These are the issues concerned investors are wrestling with … and the subject of our conversations both on and off the mic with our COVID-19 Crisis Investing Webinar Series faculty.
For now, here are some important concepts and actions to consider …
Incomes, whether active or passive, are based on economic activity. When commerce stops, so does revenue, and consequently rents and loan payments.
You might be a little late to the party, but if you don’t have solid liquid reserves, it’s something you probably want to get in place quickly.
The longer this crisis continues, the more likely your revenue will be negatively impacted. Liquidity is essential when revenue wanes.
Liquidity is also a VERY powerful tool when credit markets seize … often taking asset prices down with them.
The best bargains are often found by brave, bold, and liquid investors in the pit of a financial crisis.
Meanwhile, at the macro level, all those missed payments could create major problems not just in credit markets, but the banking system too.
Remember … there were already symptoms of a sick banking system just a few months before the COVID-19 crisis came to light.
We don’t know. But it seems like there’s a WHOLE lot of printing going on. The big question is whether the dollar is strong enough to endure this severe dilution.
Meanwhile, it seems clear credit markets are full of potentially toxic assets no one but the Fed will buy. That’s a significant warning sign.
So, at the micro-level, consider your dependence on and exposure to credit markets and the banking system.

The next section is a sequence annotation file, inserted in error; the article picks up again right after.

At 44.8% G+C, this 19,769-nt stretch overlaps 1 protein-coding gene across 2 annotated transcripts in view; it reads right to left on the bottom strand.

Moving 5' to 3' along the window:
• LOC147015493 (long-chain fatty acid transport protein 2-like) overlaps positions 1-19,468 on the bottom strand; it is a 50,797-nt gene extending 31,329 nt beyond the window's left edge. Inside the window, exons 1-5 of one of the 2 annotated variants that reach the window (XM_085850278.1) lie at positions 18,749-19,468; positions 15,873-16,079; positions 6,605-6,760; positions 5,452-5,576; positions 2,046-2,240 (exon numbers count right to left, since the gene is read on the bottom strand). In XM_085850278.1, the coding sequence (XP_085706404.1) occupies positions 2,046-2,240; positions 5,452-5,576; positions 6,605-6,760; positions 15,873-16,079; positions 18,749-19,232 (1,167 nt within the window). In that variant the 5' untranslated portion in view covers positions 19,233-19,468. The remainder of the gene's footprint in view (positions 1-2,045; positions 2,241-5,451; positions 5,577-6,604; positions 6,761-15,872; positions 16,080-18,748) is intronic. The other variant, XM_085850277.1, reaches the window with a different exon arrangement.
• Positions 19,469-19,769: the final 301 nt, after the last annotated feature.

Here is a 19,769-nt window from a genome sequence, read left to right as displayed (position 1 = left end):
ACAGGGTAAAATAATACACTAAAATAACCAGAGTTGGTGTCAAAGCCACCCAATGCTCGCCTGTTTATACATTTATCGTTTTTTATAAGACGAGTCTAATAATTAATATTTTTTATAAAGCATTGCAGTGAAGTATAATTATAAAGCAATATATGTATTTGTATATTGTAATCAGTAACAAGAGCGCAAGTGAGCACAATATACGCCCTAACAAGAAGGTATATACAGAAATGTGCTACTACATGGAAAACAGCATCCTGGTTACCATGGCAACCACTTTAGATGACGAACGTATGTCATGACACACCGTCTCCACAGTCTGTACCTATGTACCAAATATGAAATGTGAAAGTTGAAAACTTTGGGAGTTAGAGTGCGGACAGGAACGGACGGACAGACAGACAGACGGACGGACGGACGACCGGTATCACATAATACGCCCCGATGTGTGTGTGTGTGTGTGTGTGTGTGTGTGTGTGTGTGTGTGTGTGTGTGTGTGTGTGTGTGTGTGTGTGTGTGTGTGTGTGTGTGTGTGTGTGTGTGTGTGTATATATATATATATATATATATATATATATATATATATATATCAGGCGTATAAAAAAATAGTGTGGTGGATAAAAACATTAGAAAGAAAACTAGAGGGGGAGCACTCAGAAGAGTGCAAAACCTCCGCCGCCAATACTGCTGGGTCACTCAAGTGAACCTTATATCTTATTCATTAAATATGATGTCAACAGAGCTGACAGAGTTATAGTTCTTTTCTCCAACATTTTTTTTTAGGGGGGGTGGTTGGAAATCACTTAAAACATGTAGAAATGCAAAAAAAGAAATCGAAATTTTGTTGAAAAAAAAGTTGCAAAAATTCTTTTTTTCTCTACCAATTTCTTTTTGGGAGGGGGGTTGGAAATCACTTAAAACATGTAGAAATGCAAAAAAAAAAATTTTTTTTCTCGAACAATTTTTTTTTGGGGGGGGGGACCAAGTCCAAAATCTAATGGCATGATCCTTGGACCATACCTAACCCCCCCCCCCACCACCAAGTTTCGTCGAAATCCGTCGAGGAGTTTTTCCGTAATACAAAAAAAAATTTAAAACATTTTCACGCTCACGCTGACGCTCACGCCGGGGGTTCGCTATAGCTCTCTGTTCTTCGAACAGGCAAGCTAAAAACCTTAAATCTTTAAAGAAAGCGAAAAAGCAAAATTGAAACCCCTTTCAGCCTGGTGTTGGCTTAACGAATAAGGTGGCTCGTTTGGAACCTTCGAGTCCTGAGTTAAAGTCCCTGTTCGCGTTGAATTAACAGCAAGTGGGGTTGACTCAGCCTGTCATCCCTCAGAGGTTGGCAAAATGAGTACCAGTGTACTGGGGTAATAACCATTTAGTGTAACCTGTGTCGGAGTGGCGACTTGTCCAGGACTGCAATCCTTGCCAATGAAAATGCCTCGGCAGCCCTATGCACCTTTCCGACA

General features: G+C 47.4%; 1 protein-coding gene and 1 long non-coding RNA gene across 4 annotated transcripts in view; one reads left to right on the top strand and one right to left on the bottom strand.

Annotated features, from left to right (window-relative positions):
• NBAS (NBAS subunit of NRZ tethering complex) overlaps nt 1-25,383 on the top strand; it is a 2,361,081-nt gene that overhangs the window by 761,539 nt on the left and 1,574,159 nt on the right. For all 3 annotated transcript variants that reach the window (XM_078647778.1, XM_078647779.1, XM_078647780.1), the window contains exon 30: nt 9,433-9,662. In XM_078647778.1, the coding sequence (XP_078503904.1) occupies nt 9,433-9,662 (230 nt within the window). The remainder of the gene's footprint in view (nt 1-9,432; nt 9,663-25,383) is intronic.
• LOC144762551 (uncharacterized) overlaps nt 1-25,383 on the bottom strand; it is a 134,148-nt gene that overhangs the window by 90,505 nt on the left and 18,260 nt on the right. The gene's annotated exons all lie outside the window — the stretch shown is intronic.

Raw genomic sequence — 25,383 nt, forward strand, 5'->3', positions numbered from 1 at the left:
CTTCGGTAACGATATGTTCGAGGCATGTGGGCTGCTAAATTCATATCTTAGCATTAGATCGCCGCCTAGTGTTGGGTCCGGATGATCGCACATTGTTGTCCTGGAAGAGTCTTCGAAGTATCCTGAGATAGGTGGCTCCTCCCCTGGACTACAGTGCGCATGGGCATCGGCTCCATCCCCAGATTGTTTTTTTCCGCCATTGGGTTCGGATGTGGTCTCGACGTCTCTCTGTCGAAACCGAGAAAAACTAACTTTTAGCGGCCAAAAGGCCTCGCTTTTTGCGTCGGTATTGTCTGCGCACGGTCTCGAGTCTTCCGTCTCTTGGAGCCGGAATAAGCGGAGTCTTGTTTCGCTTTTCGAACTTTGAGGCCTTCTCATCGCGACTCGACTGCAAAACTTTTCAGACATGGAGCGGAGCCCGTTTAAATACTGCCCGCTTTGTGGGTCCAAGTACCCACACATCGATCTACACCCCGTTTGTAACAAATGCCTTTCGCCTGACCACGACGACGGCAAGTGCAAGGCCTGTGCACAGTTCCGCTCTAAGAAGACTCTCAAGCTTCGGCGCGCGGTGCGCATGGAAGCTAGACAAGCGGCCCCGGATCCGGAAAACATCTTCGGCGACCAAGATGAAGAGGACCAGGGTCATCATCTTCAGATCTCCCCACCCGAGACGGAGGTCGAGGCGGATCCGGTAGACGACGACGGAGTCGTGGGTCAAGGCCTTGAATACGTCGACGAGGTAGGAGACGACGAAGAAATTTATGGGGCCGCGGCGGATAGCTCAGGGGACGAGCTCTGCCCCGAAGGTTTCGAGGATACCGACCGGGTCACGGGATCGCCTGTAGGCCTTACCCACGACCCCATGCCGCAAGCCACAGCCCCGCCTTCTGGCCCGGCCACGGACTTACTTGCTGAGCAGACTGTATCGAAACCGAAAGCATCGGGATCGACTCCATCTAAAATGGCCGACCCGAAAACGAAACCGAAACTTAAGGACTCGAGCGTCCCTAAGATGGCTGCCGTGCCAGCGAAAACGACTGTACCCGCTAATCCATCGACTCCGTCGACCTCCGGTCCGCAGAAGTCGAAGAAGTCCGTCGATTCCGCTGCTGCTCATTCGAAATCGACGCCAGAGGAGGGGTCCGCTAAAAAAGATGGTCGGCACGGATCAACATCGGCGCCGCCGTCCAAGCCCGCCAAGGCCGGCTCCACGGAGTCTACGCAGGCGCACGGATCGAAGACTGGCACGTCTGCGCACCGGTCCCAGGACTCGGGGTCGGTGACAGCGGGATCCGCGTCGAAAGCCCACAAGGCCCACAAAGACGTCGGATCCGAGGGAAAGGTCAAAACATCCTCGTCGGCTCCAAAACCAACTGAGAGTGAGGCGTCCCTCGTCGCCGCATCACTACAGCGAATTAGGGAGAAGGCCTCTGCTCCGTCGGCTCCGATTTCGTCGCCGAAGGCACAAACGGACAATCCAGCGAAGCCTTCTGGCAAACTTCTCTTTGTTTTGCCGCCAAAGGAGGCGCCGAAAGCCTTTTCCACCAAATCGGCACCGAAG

You might find your credit lines being cut off or reduced without warning through no fault of your own. That’s what happened in the lead up to 2008.
Remember … these are unprecedented times.
Unimaginable things may not be likely (yet), but they’re definitely moving up the ladder of possibility.
Ignoring the possibilities doesn’t make them go away.
But unless the preparation itself is exorbitantly costly or complicated, it’s better to be prepared and not have a crisis than to have a crisis and not be prepared.
After all, inconvenient or novel isn’t the same as costly or complicated.
Many people are counting on their “leaders” and “advisors” to tackle the tough tasks, stand the night watch, and provide adequate warnings.
Maybe not such a good plan.
So as we consider what America’s founders sought to accomplish when creating the United States of America, it’s important to remember …
… the American system was built by and designed for people who wanted massive freedom and are willing to accept massive responsibility to obtain and retain it.
“Those who would give up essential liberty to purchase a little temporary safety deserve neither liberty nor safety.”
– Benjamin Franklin
This freedom … to own businesses and property, speak freely and debate ideas, succeed and fail based on individual effort and ingenuity versus a pedigree or birthright …
… are all based on one singular foundation: individual freedom and personal responsibility.
We can debate whether this is the best system, but the founders made it clear …
“Our Constitution was made only for a moral and religious people. It is wholly inadequate to the government of any other.”
– John Adams
Of course, the freedom we have allows us to debate the details of what morals and religions are best … and those are debates worth having.
But the core basis of both morals and religion are generally accepted to be personal responsibility.
We think it’s clear we’re in Act Two of a four phase cascading crisis.
And while we’re all in this together, we’re each individually responsible to mind our own business first. Just like when the oxygen masks drop in a crisis on an airplane.
So JOB ONE is to get into and stay in a position of excess strength, wisdom, time, and capacity so you can help those in your sphere.
Because if everyone is waiting for somebody to do something then nobody does anything. That’s obviously not good … and a weak, desperate society is often taken advantage of.
So we encourage you to work diligently on what you can control so you’re better positioned to respond strongly to the many things you can’t control.
Study, think, act, learn, and then share your wisdom with the people around you.
This isn’t the time to be passive.